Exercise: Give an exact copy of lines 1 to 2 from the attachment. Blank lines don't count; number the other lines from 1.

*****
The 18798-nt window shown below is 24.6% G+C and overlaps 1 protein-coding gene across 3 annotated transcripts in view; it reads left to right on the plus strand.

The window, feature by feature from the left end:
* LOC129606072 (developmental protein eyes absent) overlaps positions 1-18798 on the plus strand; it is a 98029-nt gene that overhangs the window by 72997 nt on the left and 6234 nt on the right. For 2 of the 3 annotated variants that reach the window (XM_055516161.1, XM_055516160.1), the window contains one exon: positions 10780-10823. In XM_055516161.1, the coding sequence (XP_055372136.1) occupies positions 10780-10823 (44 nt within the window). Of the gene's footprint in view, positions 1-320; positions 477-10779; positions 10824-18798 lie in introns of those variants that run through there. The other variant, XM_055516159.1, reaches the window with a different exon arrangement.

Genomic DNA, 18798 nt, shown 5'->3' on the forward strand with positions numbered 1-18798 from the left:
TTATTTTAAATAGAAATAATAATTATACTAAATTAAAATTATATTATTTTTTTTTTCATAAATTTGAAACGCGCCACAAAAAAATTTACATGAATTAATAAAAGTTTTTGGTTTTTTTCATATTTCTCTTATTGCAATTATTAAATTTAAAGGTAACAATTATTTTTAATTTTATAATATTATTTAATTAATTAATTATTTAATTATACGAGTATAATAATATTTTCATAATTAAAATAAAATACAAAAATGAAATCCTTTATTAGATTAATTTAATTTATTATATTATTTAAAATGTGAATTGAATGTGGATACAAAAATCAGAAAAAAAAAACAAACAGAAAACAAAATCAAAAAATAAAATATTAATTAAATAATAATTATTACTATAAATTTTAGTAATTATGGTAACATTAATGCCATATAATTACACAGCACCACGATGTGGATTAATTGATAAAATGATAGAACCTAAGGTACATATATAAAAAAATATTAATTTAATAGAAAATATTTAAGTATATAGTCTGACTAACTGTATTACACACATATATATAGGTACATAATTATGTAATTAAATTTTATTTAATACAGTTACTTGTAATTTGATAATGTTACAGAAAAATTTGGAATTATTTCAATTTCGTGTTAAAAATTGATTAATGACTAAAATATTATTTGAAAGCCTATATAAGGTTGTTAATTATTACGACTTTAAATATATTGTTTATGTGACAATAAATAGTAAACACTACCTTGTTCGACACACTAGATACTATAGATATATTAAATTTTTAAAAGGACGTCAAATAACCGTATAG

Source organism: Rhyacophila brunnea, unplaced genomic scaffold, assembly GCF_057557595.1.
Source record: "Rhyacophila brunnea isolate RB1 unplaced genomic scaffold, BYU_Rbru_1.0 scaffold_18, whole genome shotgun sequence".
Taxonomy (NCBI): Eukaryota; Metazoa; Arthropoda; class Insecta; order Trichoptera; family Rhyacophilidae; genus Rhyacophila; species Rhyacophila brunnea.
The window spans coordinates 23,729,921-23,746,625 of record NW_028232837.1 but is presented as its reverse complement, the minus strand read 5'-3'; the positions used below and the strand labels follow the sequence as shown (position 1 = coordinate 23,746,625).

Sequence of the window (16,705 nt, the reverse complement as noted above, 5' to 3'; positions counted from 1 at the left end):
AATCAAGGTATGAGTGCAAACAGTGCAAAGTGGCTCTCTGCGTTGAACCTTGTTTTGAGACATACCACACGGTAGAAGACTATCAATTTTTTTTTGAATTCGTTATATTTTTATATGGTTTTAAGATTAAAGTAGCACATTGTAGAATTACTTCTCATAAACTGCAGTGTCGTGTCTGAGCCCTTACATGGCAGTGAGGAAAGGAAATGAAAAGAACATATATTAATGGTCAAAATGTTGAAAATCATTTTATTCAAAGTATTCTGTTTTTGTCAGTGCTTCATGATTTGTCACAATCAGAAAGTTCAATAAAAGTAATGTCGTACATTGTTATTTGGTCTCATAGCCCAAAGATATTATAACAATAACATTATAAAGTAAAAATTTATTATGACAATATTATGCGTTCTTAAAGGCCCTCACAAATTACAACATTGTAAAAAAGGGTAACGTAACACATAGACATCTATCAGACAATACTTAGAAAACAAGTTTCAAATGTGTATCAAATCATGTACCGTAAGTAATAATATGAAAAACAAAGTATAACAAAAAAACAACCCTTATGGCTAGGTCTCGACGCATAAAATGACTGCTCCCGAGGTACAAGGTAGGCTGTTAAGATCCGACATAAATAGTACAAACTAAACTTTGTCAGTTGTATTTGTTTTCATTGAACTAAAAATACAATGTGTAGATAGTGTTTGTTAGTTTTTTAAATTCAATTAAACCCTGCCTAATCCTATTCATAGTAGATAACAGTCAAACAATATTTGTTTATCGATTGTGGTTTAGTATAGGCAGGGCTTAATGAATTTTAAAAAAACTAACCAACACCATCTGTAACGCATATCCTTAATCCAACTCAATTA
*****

The 18798-nt window shown below is 24.6% G+C and overlaps 1 protein-coding gene across 3 annotated transcripts in view; it reads left to right on the plus strand.

The window, feature by feature from the left end: